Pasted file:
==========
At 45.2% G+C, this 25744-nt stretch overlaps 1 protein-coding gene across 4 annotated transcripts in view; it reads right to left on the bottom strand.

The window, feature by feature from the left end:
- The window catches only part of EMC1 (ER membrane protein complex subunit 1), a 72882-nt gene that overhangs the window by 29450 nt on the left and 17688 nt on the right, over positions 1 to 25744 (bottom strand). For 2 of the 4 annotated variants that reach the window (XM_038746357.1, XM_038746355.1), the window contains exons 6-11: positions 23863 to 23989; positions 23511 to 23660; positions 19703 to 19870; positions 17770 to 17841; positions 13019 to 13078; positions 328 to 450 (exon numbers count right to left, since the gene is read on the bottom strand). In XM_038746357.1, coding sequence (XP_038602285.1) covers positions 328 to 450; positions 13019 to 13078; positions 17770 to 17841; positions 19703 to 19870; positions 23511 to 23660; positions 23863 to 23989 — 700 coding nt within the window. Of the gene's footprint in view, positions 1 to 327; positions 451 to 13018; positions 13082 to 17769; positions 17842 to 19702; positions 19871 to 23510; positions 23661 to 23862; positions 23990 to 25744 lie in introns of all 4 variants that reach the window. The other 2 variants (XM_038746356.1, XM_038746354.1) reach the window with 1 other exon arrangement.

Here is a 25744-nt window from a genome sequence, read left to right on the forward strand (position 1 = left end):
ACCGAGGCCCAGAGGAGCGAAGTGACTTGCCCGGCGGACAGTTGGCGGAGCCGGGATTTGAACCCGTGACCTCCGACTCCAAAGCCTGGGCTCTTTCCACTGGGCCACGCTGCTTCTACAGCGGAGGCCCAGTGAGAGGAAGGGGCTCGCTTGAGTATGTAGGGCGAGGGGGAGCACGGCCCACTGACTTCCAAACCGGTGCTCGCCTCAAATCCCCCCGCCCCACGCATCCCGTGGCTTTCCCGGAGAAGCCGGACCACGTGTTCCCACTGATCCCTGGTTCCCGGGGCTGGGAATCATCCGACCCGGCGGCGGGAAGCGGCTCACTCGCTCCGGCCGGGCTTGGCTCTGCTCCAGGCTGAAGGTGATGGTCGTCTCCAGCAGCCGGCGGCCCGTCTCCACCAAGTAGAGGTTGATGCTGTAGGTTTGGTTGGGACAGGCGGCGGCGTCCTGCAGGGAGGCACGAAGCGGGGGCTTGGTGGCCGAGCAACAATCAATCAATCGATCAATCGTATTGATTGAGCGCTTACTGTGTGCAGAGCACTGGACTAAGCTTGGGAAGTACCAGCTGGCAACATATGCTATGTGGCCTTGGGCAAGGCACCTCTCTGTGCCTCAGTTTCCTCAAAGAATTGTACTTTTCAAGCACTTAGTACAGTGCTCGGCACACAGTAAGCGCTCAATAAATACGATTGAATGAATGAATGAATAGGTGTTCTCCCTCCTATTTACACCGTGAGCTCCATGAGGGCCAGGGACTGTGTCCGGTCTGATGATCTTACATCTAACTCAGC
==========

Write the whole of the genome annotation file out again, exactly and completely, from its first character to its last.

At 45.2% G+C, this 25744-nt stretch overlaps 1 protein-coding gene across 4 annotated transcripts in view; it reads right to left on the bottom strand.

The window, feature by feature from the left end:
- The window catches only part of EMC1 (ER membrane protein complex subunit 1), a 72882-nt gene that overhangs the window by 29450 nt on the left and 17688 nt on the right, over positions 1 to 25744 (bottom strand). For 2 of the 4 annotated variants that reach the window (XM_038746357.1, XM_038746355.1), the window contains exons 6-11: positions 23863 to 23989; positions 23511 to 23660; positions 19703 to 19870; positions 17770 to 17841; positions 13019 to 13078; positions 328 to 450 (exon numbers count right to left, since the gene is read on the bottom strand). In XM_038746357.1, coding sequence (XP_038602285.1) covers positions 328 to 450; positions 13019 to 13078; positions 17770 to 17841; positions 19703 to 19870; positions 23511 to 23660; positions 23863 to 23989 — 700 coding nt within the window. Of the gene's footprint in view, positions 1 to 327; positions 451 to 13018; positions 13082 to 17769; positions 17842 to 19702; positions 19871 to 23510; positions 23661 to 23862; positions 23990 to 25744 lie in introns of all 4 variants that reach the window. The other 2 variants (XM_038746356.1, XM_038746354.1) reach the window with 1 other exon arrangement.

Here is a 25744-nt window from a genome sequence, read left to right on the forward strand (position 1 = left end):
ACCGAGGCCCAGAGGAGCGAAGTGACTTGCCCGGCGGACAGTTGGCGGAGCCGGGATTTGAACCCGTGACCTCCGACTCCAAAGCCTGGGCTCTTTCCACTGGGCCACGCTGCTTCTACAGCGGAGGCCCAGTGAGAGGAAGGGGCTCGCTTGAGTATGTAGGGCGAGGGGGAGCACGGCCCACTGACTTCCAAACCGGTGCTCGCCTCAAATCCCCCCGCCCCACGCATCCCGTGGCTTTCCCGGAGAAGCCGGACCACGTGTTCCCACTGATCCCTGGTTCCCGGGGCTGGGAATCATCCGACCCGGCGGCGGGAAGCGGCTCACTCGCTCCGGCCGGGCTTGGCTCTGCTCCAGGCTGAAGGTGATGGTCGTCTCCAGCAGCCGGCGGCCCGTCTCCACCAAGTAGAGGTTGATGCTGTAGGTTTGGTTGGGACAGGCGGCGGCGTCCTGCAGGGAGGCACGAAGCGGGGGCTTGGTGGCCGAGCAACAATCAATCAATCGATCAATCGTATTGATTGAGCGCTTACTGTGTGCAGAGCACTGGACTAAGCTTGGGAAGTACCAGCTGGCAACATATGCTATGTGGCCTTGGGCAAGGCACCTCTCTGTGCCTCAGTTTCCTCAAAGAATTGTACTTTTCAAGCACTTAGTACAGTGCTCGGCACACAGTAAGCGCTCAATAAATACGATTGAATGAATGAATGAATAGGTGTTCTCCCTCCTATTTACACCGTGAGCTCCATGAGGGCCAGGGACTGTGTCCGGTCTGATGATCTTACATCTAACTCAGC